Tuesday, July 24, 2012

The MLB on TSC: The Rich Get Ichiro

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As we all know there's an old adage that says, THE RICH GET RICHER-- and in the case of the New York Yankees, they are no strangers to this adage. They've been getting richer for almost a century now with no end in sight. And now the franchise known as "The Evil Empire" can add a new adage to their illustrious resume. Let's call it, THE RICH GET ICHIRO.

Yes, the Yankees have acquired future Hall of Famer Ichiro Suzuki from the Seattle Mariners for two minor league pitchers. At 38, Ichiro may not be the hitting machine he once was but with the potent Yankee lineup, if they can get half of what Ichiro used to do, it can be deadly. Ichiro is the perfect man to fill the void left by the injured-speedster Brett Gardner-- a singles hitter with speed is the perfect compliment to the homer-happy Yankee lineup.

Here are some FUN FACTS about Ichiro the Yankee, according to the Elias Sports Bureau:

From Elias: Ichiro Suzuki made his Yankees debut last night against the Mariners after being acquired from Seattle earlier in the day. Ichiro, Derek Jeter, and Alex Rodriguez became the first set of three teammates with at least 2500 career hits to start a game together in over 85 years-since July 13, 1927, to be exact, when Ty Cobb, Eddie Collins, and Zack Wheat started for the Philadelphia Athletics. (Cobb, Eddie Collins, and Tris Speaker were teammates on the 1928 Athletics, but they never started in the same game.)

Ichiro batted eighth for the Yankees on Monday night. He was the leadoff hitter in 1751 of his 1828 starts for the Mariners, and he batted either second or third in his other 77 starts for Seattle.

Ichiro had 2533 hits in 12 seasons with Seattle. That's the third-highest total by any player at the time of his debut for the Yankees, behind only Paul Waner (3151 in 1944) and Ivan Rodriguez (2584 in 2008).

Ichiro recorded 2060 singles for the Mariners. Only one player reached the 2000-single mark for the Yankees: Derek Jeter (2388). The second-highest singles total in team history was 1545 by Bernie Williams.

At the other end of the hit continuum, Ichiro hit 99 home runs for the Mariners. As such, he failed on Monday night to become just the second player in major-league history to hit his 100th career home run in a team debut. Richie Zisk hit career homer number 100 in his first game for the Rangers in their opening game of the 1978 season (against the Yankees).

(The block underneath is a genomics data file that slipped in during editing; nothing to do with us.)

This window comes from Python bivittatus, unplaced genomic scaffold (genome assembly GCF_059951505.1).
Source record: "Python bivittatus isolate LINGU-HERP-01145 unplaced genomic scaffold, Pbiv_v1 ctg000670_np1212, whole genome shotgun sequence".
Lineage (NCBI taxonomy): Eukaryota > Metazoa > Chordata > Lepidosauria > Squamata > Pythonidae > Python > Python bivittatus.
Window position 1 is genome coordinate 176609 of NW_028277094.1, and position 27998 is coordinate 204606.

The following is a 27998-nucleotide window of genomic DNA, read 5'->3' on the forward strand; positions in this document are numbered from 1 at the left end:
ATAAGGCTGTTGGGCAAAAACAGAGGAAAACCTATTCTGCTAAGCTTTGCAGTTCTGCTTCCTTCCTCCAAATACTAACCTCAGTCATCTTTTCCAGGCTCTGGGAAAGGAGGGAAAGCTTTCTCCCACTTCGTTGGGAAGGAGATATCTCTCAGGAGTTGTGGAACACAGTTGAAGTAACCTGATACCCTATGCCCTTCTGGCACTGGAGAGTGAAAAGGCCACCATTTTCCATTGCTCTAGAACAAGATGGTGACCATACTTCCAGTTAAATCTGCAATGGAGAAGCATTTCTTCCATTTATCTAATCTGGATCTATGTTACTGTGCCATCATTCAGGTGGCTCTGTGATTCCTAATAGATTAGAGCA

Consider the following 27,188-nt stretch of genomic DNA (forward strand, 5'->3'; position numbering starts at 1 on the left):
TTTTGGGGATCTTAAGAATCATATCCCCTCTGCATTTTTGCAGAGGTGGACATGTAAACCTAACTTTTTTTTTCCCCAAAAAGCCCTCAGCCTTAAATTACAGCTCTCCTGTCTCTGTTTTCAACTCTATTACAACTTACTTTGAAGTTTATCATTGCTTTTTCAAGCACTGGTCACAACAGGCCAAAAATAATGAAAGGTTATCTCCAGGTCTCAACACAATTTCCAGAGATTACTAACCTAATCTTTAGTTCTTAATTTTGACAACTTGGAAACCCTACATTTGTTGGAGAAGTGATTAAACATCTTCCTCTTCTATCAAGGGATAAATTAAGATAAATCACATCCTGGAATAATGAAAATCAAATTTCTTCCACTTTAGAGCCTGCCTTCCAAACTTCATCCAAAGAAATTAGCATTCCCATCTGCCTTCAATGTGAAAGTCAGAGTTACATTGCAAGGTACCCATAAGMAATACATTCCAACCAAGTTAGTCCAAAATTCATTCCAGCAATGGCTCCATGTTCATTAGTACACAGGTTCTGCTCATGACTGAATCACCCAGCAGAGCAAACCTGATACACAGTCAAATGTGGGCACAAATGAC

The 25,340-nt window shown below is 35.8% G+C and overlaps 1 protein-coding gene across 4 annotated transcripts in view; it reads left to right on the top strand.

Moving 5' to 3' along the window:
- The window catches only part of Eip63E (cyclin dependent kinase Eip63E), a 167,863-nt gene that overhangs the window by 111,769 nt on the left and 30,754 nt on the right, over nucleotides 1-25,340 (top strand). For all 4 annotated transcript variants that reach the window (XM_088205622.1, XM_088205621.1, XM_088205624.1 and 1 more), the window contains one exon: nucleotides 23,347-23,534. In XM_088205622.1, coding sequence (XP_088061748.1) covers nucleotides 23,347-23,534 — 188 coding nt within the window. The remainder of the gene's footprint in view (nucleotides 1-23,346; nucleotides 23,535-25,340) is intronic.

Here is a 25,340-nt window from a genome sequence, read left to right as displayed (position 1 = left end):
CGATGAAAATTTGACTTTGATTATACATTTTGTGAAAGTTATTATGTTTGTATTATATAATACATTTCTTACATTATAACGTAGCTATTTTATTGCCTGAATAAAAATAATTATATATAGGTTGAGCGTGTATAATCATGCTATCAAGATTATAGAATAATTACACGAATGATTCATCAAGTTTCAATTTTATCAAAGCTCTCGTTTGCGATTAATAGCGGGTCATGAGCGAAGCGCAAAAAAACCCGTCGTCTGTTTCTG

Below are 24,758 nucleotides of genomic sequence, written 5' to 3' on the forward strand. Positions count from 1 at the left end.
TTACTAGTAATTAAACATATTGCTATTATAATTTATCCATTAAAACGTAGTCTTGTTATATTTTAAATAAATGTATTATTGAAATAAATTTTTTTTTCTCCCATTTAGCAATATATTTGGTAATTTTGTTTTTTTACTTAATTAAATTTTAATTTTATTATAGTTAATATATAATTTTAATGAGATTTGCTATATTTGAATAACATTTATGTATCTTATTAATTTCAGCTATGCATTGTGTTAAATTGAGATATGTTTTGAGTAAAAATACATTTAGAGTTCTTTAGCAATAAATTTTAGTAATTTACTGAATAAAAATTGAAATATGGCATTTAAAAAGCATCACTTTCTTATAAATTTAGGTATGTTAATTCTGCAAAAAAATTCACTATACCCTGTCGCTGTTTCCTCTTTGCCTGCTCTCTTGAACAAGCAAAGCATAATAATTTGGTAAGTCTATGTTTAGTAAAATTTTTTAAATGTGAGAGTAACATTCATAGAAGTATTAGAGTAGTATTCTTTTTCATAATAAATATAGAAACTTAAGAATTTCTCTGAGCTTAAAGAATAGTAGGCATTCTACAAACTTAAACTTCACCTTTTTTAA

Friday, July 20, 2012

On The Prowl!

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With 3 PGA Tour wins (Arnold Palmer Invitational, The Memorial Tournament, AT&T National) under his belt in 2012, it's safe to say Tiger Woods is back! And now he's making a run at his 15th major with a 6-under, third-place performance after 2 rounds at the 2012 British Open.

The 2012 Open Championship (British Open) after 2 rounds:
  1. Brandt Snedeker (66, 64) -10
  2. Adam Scott (64, 67) -9
  3. Tiger Woods (67, 67) -6
  4. Thorbjorn Oleson (69, 66) -5
  5. 5 players tied at -4
He is also closing in on regaining the World No. 1 ranking (currently No. 4) which he's held for most of his career until his now-infamous 2-year collapse. But forget his past troubles because-- he's baaaack!

UPDATE (7-23-12): Ernie Els (-7) wins the Open Championship. Adam Scott (-6) finishes second. Tiger Woods (-3) finishes tied for third with Brandt Snedeker (-3). With his third place finish, Tiger moves up to No. 2 in the world behind Luke Donald. 

Sunday, July 15, 2012

Roger Federer: 287


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  1. Roger Federer - 287 (active streak)
  2. Pete Sampras - 286
  3. Ivan Lendl - 270
  4. Jimmy Connors - 268
  5. John McEnroe - 170
  6. Bjorn Borg - 109
  7. Rafael Nadal - 102
  8. Andre Agassi - 101
  9. Lleyton Hewitt - 80
  10. Stefan Edberg - 72
  1. Roger Federer - 237 (Feb. 2, 2004 - Aug. 17, 2008)
  2. Jimmy Connors - 160
  3. Ivan Lendl - 157
  4. Pete Sampras - 102
  5. Jimmy Connors - 84
  6. Pete Sampras - 82
  7. Ivan Lendl - 80
  8. Lleyton Hewitt - 75
  9. John McEnroe - 58
  10. Rafael Nadal - 56